In this paper, the topic of laminar to turbulent flow transition, as applied to the design of gas turbines, is discussed. Transition comes about when a flow becomes sufficiently unstable that the orderly vorticity structure of the laminar layer becomes randomly oriented. Vorticity with a streamwise component leads to rapid growth of eddies of a wide range of sizes and eventually to turbulent flow. Under "natural" transition, infinitesimal disturbances of selected frequencies grow. "Bypass transition" is a term coined to describe a similar process, but one driven by strong external disturbances. Transition proceeds so rapidly that the processes associated with "natural" transition seem to be "bypassed." Because the flow environment in the turbine is disturbed by wakes from upstream airfoils, eddies from combustor flows, jets from film cooling, separation zones on upstream airfoils and steps in the duct walls, transition is of the bypass mode. In this paper, we discuss work that has been done to characterize and model bypass transition, as applied to the turbine environment.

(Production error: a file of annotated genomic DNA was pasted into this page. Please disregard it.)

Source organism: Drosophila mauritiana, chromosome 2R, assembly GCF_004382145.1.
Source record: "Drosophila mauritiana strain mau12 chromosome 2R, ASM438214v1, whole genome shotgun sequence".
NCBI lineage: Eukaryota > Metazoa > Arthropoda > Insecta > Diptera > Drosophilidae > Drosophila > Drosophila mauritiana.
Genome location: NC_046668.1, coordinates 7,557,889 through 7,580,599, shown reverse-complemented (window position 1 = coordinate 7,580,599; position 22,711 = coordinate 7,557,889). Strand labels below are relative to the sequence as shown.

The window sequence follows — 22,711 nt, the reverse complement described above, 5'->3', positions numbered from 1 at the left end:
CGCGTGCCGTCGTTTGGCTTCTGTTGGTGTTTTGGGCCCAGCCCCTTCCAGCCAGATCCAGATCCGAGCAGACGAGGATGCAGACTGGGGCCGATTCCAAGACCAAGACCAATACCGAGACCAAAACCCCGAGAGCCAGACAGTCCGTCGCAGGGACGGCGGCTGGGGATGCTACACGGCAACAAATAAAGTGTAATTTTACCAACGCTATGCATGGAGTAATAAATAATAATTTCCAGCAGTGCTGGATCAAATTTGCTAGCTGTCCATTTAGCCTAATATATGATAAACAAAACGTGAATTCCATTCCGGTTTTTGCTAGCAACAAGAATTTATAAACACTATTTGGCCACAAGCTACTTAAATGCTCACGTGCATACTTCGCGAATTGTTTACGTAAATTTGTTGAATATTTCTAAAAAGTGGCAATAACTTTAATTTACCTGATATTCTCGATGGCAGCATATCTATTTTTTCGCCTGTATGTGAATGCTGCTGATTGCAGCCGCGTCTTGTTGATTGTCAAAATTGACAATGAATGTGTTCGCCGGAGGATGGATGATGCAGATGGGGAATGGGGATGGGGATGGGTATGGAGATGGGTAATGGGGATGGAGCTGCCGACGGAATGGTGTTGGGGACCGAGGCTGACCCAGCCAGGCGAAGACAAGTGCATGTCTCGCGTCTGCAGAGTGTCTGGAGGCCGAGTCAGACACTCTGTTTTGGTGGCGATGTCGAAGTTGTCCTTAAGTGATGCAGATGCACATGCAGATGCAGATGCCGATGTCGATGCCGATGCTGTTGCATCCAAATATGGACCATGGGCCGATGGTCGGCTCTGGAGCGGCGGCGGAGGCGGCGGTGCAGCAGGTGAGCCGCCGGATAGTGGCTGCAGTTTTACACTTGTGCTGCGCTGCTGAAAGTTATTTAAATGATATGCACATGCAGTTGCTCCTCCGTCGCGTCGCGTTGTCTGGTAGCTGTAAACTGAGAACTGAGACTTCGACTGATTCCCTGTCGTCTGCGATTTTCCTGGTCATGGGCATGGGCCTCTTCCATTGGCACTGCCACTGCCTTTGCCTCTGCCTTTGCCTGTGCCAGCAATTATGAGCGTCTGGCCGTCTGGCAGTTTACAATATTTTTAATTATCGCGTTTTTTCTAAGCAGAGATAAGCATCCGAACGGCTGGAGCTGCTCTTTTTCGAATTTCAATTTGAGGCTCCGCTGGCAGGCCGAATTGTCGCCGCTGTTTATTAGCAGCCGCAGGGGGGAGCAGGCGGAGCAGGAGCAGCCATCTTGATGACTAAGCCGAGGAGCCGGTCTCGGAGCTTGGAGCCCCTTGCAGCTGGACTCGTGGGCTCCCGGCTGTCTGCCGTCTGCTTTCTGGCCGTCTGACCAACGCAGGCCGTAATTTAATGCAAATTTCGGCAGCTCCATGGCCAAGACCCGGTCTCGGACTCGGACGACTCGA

|Original language||English (US)|
|Number of pages||15|
|Journal||Annals of the New York Academy of Sciences|
|State||Published - Jan 1 2001|